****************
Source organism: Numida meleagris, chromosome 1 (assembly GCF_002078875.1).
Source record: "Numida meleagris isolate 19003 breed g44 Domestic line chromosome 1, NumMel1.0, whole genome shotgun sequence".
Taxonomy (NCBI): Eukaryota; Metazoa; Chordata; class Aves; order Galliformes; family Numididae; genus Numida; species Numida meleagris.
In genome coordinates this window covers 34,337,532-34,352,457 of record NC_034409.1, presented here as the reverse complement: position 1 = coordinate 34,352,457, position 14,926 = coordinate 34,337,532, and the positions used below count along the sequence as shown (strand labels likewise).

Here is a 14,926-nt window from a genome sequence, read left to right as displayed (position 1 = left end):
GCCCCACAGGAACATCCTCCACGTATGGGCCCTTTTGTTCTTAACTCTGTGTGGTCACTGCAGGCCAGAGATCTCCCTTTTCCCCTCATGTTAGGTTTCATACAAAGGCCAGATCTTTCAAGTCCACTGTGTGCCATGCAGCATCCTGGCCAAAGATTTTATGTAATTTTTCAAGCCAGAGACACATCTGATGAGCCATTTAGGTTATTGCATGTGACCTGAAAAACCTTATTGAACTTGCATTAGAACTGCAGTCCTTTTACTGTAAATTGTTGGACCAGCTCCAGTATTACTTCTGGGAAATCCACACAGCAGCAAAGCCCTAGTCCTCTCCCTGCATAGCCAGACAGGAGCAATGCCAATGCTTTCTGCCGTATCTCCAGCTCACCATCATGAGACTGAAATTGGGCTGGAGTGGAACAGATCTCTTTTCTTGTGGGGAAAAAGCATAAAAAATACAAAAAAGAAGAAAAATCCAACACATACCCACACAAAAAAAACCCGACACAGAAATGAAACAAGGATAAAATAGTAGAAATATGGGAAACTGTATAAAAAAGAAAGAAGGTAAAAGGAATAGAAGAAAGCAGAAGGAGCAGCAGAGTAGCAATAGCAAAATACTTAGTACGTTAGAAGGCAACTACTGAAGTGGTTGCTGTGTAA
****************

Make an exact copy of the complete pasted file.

Source organism: Numida meleagris, chromosome 1 (assembly GCF_002078875.1).
Source record: "Numida meleagris isolate 19003 breed g44 Domestic line chromosome 1, NumMel1.0, whole genome shotgun sequence".
Taxonomy (NCBI): Eukaryota; Metazoa; Chordata; class Aves; order Galliformes; family Numididae; genus Numida; species Numida meleagris.
In genome coordinates this window covers 34,337,532-34,352,457 of record NC_034409.1, presented here as the reverse complement: position 1 = coordinate 34,352,457, position 14,926 = coordinate 34,337,532, and the positions used below count along the sequence as shown (strand labels likewise).

Here is a 14,926-nt window from a genome sequence, read left to right as displayed (position 1 = left end):
GCCCCACAGGAACATCCTCCACGTATGGGCCCTTTTGTTCTTAACTCTGTGTGGTCACTGCAGGCCAGAGATCTCCCTTTTCCCCTCATGTTAGGTTTCATACAAAGGCCAGATCTTTCAAGTCCACTGTGTGCCATGCAGCATCCTGGCCAAAGATTTTATGTAATTTTTCAAGCCAGAGACACATCTGATGAGCCATTTAGGTTATTGCATGTGACCTGAAAAACCTTATTGAACTTGCATTAGAACTGCAGTCCTTTTACTGTAAATTGTTGGACCAGCTCCAGTATTACTTCTGGGAAATCCACACAGCAGCAAAGCCCTAGTCCTCTCCCTGCATAGCCAGACAGGAGCAATGCCAATGCTTTCTGCCGTATCTCCAGCTCACCATCATGAGACTGAAATTGGGCTGGAGTGGAACAGATCTCTTTTCTTGTGGGGAAAAAGCATAAAAAATACAAAAAAGAAGAAAAATCCAACACATACCCACACAAAAAAAACCCGACACAGAAATGAAACAAGGATAAAATAGTAGAAATATGGGAAACTGTATAAAAAAGAAAGAAGGTAAAAGGAATAGAAGAAAGCAGAAGGAGCAGCAGAGTAGCAATAGCAAAATACTTAGTACGTTAGAAGGCAACTACTGAAGTGGTTGCTGTGTAA